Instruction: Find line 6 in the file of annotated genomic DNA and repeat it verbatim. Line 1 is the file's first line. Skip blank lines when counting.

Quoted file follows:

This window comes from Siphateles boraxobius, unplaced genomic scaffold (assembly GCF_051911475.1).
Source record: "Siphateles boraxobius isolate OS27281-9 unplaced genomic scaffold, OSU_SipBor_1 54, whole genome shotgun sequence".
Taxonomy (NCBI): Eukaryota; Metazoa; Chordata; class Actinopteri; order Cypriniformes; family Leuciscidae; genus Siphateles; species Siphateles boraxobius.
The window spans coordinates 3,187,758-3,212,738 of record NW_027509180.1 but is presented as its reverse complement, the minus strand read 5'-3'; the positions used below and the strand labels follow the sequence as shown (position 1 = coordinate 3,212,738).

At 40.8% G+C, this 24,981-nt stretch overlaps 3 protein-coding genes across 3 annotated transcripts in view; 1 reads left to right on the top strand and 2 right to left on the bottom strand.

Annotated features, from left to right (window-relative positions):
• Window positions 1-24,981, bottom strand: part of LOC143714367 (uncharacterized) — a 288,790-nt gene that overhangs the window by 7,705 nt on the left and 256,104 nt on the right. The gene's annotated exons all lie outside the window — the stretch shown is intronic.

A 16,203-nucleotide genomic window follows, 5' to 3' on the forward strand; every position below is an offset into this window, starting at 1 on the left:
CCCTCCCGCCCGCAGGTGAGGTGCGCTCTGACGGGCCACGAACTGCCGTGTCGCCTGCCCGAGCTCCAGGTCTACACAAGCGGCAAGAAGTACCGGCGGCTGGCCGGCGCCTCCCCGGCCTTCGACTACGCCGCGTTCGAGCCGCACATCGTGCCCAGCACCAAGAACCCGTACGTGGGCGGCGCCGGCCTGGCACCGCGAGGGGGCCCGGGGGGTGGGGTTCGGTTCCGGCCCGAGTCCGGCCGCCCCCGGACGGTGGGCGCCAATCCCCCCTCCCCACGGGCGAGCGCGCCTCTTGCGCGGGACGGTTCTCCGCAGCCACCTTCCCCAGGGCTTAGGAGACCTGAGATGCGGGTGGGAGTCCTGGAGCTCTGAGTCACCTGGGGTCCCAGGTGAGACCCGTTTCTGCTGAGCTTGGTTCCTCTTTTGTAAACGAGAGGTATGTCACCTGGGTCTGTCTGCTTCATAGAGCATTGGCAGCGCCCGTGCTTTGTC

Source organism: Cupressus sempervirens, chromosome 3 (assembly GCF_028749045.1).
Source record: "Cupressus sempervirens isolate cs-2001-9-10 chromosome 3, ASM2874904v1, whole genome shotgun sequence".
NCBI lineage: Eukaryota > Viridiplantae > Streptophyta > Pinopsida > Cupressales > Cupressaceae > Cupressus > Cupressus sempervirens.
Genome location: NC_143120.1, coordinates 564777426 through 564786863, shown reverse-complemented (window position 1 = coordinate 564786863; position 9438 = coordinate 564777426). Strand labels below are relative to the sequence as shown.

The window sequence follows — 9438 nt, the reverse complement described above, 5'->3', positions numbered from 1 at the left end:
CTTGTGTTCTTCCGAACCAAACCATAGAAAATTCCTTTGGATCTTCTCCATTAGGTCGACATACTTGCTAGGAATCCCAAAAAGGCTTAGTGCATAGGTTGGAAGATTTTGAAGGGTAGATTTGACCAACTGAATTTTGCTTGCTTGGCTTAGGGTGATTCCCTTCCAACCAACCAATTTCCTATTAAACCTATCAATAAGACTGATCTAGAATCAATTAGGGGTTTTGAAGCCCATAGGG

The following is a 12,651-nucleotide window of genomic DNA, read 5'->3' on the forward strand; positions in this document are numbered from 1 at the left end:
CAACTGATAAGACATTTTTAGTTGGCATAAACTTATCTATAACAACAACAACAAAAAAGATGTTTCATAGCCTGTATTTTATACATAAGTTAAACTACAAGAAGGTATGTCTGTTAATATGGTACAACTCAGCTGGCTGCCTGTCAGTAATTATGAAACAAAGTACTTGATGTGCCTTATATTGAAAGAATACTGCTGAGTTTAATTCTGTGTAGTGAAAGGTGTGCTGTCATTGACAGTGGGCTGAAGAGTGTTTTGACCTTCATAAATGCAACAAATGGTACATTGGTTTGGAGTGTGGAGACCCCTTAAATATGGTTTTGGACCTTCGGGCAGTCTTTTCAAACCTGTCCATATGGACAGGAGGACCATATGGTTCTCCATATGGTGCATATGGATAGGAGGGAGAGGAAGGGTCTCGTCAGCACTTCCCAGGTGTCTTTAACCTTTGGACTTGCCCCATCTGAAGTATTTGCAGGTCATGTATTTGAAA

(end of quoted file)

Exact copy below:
Annotated features, from left to right (window-relative positions):